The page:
{
Relays allow sensory interactions
{
Neural Relays
After transduction, sensory information is encoded by action potentials
{
Presence of a stimulus encoded by increase or decrease in the discharge rate of the neuron
{
The amount of increase can encode stimulus intensity
{
Qualitative changes encoded by activity in different neurons
{
Central Organization of Sensory Systems
Sensations produced in distinct cortical regions
{
Learn through experience
{
Each sensory system has distinct wiring
{
How do we perceive touch as different from sound?
{
Mixing of the senses
{
Eg. People hear in colour, or identify smells by how the smells sound to them
{
Synesthesia
{
Central Organization of Sensory Systems
Subsystems perform distinct and specific roles
{
Slide 15 (STUDY)
{
Each Sensory System is Composed of Subsystems
Neural-spatial representation of the body or areas of the sensory world
{
Topographic Organization
{
Sensory systems have one primary cortical area
{
Secondary areas may perform specific aspects of the sensory modality
{
Recall that additional areas are secondary areas (most info that reached them is relayed through
primary area)
{
Sensory Systems Have Multiple Representations
Slide 17
Sensitive to dim light, night vision
Located in the peripheral retina
Rods
|
Sensitive to bright light, day vision and color vision
Densely packed in the fovea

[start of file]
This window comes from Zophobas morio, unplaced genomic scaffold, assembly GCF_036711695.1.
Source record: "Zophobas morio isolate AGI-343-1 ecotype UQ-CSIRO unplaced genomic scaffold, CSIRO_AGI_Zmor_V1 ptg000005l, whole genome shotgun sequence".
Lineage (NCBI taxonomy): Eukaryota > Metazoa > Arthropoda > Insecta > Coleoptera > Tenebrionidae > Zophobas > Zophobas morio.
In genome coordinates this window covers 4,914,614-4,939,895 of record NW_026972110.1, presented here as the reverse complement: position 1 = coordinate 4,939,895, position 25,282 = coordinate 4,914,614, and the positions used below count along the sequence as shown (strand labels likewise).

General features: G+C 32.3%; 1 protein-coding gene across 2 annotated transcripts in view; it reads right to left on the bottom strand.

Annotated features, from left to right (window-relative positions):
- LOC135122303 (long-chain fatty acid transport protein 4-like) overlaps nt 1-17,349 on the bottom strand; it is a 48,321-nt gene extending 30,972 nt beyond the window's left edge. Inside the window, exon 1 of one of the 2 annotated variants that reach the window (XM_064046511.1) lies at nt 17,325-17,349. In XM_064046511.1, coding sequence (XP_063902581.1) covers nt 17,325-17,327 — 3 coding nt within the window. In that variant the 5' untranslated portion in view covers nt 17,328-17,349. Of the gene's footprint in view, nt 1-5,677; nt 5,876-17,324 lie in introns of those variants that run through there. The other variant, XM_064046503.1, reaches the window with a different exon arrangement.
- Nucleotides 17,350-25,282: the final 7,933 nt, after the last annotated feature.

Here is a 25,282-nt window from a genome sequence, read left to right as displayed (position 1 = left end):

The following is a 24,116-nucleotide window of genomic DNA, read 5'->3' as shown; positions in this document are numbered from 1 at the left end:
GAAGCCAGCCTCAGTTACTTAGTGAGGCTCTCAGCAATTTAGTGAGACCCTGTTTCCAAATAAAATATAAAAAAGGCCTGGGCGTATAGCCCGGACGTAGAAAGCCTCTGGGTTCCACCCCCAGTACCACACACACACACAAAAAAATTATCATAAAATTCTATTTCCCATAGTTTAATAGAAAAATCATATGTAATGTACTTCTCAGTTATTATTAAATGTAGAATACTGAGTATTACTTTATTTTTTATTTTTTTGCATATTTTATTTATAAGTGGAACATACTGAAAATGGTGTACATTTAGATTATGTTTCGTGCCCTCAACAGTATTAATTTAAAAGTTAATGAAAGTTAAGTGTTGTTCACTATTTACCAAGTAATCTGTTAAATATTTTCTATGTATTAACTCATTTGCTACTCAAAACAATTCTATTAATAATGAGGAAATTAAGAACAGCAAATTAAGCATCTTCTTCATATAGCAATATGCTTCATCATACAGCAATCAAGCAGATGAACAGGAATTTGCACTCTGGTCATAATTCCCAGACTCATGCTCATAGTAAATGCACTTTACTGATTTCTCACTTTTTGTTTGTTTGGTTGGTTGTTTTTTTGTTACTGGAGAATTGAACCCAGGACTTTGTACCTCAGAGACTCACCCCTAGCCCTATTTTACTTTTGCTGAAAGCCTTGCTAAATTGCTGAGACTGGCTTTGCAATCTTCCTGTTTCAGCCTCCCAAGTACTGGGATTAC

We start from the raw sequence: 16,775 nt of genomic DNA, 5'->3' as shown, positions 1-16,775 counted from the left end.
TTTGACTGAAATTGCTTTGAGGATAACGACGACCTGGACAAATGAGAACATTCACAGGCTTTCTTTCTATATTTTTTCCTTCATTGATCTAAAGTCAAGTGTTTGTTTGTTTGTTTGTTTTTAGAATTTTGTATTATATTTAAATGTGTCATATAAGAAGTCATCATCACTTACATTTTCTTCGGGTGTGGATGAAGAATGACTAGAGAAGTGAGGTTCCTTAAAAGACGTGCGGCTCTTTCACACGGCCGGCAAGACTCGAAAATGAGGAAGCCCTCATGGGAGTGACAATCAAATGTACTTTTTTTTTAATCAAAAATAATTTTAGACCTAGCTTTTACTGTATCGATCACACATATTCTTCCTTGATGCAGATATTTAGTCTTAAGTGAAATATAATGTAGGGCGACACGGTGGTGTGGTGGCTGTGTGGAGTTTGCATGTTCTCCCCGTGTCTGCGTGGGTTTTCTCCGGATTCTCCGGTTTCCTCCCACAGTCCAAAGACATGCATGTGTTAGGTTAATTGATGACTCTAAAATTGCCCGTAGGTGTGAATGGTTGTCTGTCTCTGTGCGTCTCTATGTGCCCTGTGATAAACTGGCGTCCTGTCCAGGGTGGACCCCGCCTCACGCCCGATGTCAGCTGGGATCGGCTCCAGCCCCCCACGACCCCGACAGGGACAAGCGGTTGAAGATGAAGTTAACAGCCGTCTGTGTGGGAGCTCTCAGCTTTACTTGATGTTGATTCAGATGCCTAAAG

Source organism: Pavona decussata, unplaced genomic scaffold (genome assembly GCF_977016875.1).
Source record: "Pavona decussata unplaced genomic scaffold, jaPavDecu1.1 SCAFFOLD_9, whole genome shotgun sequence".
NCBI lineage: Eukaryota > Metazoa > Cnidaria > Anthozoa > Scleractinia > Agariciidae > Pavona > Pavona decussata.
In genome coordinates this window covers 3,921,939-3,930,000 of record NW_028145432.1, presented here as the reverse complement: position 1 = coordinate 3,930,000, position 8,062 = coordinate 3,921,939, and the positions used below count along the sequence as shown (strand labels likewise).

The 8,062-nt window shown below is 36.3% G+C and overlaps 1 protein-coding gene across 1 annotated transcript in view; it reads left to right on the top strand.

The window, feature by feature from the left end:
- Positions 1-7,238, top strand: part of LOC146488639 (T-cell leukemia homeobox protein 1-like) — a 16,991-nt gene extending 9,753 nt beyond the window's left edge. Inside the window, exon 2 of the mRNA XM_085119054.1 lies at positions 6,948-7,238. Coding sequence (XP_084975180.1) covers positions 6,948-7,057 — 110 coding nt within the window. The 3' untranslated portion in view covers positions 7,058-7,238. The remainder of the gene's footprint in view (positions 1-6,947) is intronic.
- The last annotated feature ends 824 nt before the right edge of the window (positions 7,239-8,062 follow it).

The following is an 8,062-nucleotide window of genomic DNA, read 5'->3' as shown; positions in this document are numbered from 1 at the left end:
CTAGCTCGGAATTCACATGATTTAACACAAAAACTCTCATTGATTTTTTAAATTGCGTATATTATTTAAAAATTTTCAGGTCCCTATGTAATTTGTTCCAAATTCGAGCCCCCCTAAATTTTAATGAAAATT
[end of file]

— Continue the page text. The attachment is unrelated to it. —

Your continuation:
Cones
|
Photoreceptors
{
Vision
PSY295 -Neuropsychology Page 2
www.notesolution.com

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Description
Organisationof theSensorySystems Sunday,February28, 2010 7:46PM Portrait:Effects ofa SensoryLoss on Movement { IanWaterman { Lostallfinetouchandpressurefibersforthesensorynerves { Diagnosedashavingneuropathy-disorderoftheperipheralnerves { Couldstillfeeltemperatureandpain { Proprioception:perceptionofthepositionandmovementofthebody,limbs,andhead { Hadto learnto replacebodyawarenesswithvision { http:www.youtube.comwatch?v=FKxyJfE831Q GeneralPrinciplesofSensorySystemFunction { Sensoryreceptors { Specializedcellsthattransduce,orconvert,sensoryenergyintoneuralactivity { areenergyfiltersJtheyrespondonlytoanarrow bandof energywithineachmodalitys energyspectrum Slide4 { Peoplewholackreceptorsforpartsoftheusualvisualspectrumare colordeficient orcolor-blind Slide5 { Transductionofenergy: { eachsensorysystemisspecializedtoadifferentformofenergy Vision:Lighttochemicalenergytoactionpotentials Audition:Airpressurewavestomechanicalenergytoactionpotentials Somatosensory:Mechanicalenergytoactionpotentials TasteandOlfaction:Chemicalmoleculestoactionpotentials Pain:Tissuedamagetochemicalsignaltoactionpotentials Slide6 ReceptiveFieldsLocateSensoryEvents { Receptivefield { Specificpartoftheworldtowhichasensoryreceptorresponds { 9}]Z^L]_]}Z}o} ZZLZ}ZZK { Helpslocatesensoryeventsinspace ReceptorsIdentifyChangeandConstancy { RapidlyAdaptingReceptors { Detectwhethersomethingisthere { Easilyactivatedbutstoprespondingquickly { SlowlyAdaptingReceptors { Adaptmoreslowlytostimulation ReceptorsDistinguishSelffromOther { Exteroceptive { Receptorsthatrespondtoexternalstimuli { Interoceptive { Receptorsthatrespondtointernalstimuli { Helpinterpretmeaningofexternalstimuli { Opticflow { Visualstimuliappearstostream { Auditoryflow { Changesinintensityofasoundbecauseofourchanginglocation ReceptorDensityDeterminesSensitivity { Higherdensityofsensoryreceptorsleadstoincreasedsensitivity { Two-pointsensitivity(discrimination) { Abilitytorecognizethepresenceoftwostimuliclosetogether { E.g.,visualsystem { Fovea:increaseddensityofconecells,increasesabilitytomakesensitivecolor www.notesolution.com